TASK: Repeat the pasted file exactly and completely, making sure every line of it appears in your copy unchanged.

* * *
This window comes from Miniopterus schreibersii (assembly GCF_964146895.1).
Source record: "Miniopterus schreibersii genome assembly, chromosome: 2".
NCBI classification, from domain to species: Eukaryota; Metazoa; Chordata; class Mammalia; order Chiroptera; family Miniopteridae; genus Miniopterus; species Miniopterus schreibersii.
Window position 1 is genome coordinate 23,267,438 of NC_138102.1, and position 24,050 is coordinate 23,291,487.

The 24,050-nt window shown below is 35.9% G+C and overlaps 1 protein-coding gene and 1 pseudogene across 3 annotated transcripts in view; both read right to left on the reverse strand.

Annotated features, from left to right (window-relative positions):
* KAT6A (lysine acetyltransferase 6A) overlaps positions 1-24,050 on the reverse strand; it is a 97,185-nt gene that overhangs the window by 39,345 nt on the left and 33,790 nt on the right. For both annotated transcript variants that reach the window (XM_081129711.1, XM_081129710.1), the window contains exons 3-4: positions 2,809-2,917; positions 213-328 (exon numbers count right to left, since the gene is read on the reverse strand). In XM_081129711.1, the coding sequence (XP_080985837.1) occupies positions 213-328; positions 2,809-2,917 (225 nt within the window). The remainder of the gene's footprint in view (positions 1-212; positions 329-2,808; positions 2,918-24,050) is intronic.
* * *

This window comes from Miniopterus schreibersii (assembly GCF_964146895.1).
Source record: "Miniopterus schreibersii genome assembly, chromosome: 2".
NCBI classification, from domain to species: Eukaryota; Metazoa; Chordata; class Mammalia; order Chiroptera; family Miniopteridae; genus Miniopterus; species Miniopterus schreibersii.
Window position 1 is genome coordinate 23,267,438 of NC_138102.1, and position 24,050 is coordinate 23,291,487.

The 24,050-nt window shown below is 35.9% G+C and overlaps 1 protein-coding gene and 1 pseudogene across 3 annotated transcripts in view; both read right to left on the reverse strand.

Annotated features, from left to right (window-relative positions):
* KAT6A (lysine acetyltransferase 6A) overlaps positions 1-24,050 on the reverse strand; it is a 97,185-nt gene that overhangs the window by 39,345 nt on the left and 33,790 nt on the right. For both annotated transcript variants that reach the window (XM_081129711.1, XM_081129710.1), the window contains exons 3-4: positions 2,809-2,917; positions 213-328 (exon numbers count right to left, since the gene is read on the reverse strand). In XM_081129711.1, the coding sequence (XP_080985837.1) occupies positions 213-328; positions 2,809-2,917 (225 nt within the window). The remainder of the gene's footprint in view (positions 1-212; positions 329-2,808; positions 2,918-24,050) is intronic.